(The United States Pharmacopeia (USP) Medication Counselling Behaviour Guidelines disseminated through a 4-year project (TIPPA))

  

Raisch, D.W. 1998 [59]

USA (New Mexico)

Community pharmacies, Total (n = 301)

Ketorolac claims records were reviewed for 3 months before intervention (Aug–Oct 1995) and for 3 months after intervention (Dec–Feb 1996)

Ketorolac

Dispensing data

+

  

Intervention (n = 150), Control (n = 151)

 

(Manufacturers prescribing guidelines for ketorolac)

Economic data

 
  

Data obtained from:

    
  

Community pharmacies (n = 167), Intervention (n = 90)

    
  

Control (n = 77)

    

Reeve, J.F. et al 2008 [60]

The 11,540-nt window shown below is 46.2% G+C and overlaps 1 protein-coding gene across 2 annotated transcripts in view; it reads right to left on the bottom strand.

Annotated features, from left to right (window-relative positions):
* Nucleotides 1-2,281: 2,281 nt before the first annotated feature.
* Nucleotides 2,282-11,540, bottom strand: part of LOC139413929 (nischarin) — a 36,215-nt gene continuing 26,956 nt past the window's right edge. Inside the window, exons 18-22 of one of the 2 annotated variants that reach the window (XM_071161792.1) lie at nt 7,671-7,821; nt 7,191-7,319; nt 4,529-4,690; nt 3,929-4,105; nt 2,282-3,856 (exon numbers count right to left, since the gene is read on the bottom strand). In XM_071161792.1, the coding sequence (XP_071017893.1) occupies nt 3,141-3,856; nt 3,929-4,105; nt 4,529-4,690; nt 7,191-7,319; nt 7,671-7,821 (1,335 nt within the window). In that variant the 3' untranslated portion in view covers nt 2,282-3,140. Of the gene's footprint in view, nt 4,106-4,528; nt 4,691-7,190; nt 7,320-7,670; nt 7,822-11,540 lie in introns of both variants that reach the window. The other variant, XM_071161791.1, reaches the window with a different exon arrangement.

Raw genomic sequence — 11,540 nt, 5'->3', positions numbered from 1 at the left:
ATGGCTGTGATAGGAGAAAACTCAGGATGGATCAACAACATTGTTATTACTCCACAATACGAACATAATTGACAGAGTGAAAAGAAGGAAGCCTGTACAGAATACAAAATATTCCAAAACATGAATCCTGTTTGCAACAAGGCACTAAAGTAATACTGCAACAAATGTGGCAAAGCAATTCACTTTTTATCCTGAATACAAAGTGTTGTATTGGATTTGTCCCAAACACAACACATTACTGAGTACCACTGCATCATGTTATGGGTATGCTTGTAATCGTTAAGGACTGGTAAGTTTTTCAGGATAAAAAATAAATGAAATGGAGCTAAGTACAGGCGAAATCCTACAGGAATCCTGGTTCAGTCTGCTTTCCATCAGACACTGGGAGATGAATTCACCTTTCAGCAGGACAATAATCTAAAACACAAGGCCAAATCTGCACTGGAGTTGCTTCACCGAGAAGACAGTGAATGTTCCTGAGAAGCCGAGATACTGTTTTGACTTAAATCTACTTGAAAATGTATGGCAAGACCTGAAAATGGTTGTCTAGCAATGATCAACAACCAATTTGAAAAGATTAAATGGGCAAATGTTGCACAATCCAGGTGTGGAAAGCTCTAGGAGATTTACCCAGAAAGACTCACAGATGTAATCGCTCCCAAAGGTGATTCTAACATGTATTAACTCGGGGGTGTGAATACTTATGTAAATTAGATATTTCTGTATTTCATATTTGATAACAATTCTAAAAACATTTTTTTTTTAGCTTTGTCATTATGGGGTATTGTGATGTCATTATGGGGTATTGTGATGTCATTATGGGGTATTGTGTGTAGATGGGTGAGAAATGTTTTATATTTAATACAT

Australia

Community pharmacies, Total (n = 52), Pharmacists, Total (n = 150) recruited to attend training

6-week study period where the computer-generated prompt was active plus another 2-week period where interventions were recorded but the prompt was deactivated

Diabetes

Clinical intervention software data, Prescription data, Pharmacist survey

++

  

Intervention (n = 31) pharmacies

 

(American Diabetes Association- Clinical practice recommendations. Aspirin therapy in diabetes. Recommendation for the addition of low-dose aspirin therapy to medication regimen of high-risk patients with diabetes)

  
  

Control (n = 21) pharmacies

    

Sigrist, T. et al, 2002 [66]

Switzerland

Community pharmacies, Total (n = 27)

2 months

Non-prescription drugs

Simulated patient methodology

Variable results

  

Intervention (n = 14)

 

(Personalised advice protocol based on change and health belief models and used in assessment of appropriate use of non-prescription medications)

  
  

Control (n = 13),

    
  

intervention participants to attend workshops,

    
  

Pharmacists (n = 20),

    
  

Pharmacy assistants (n = 65),

    

Thorley, T. et al, 2006 [75]

UK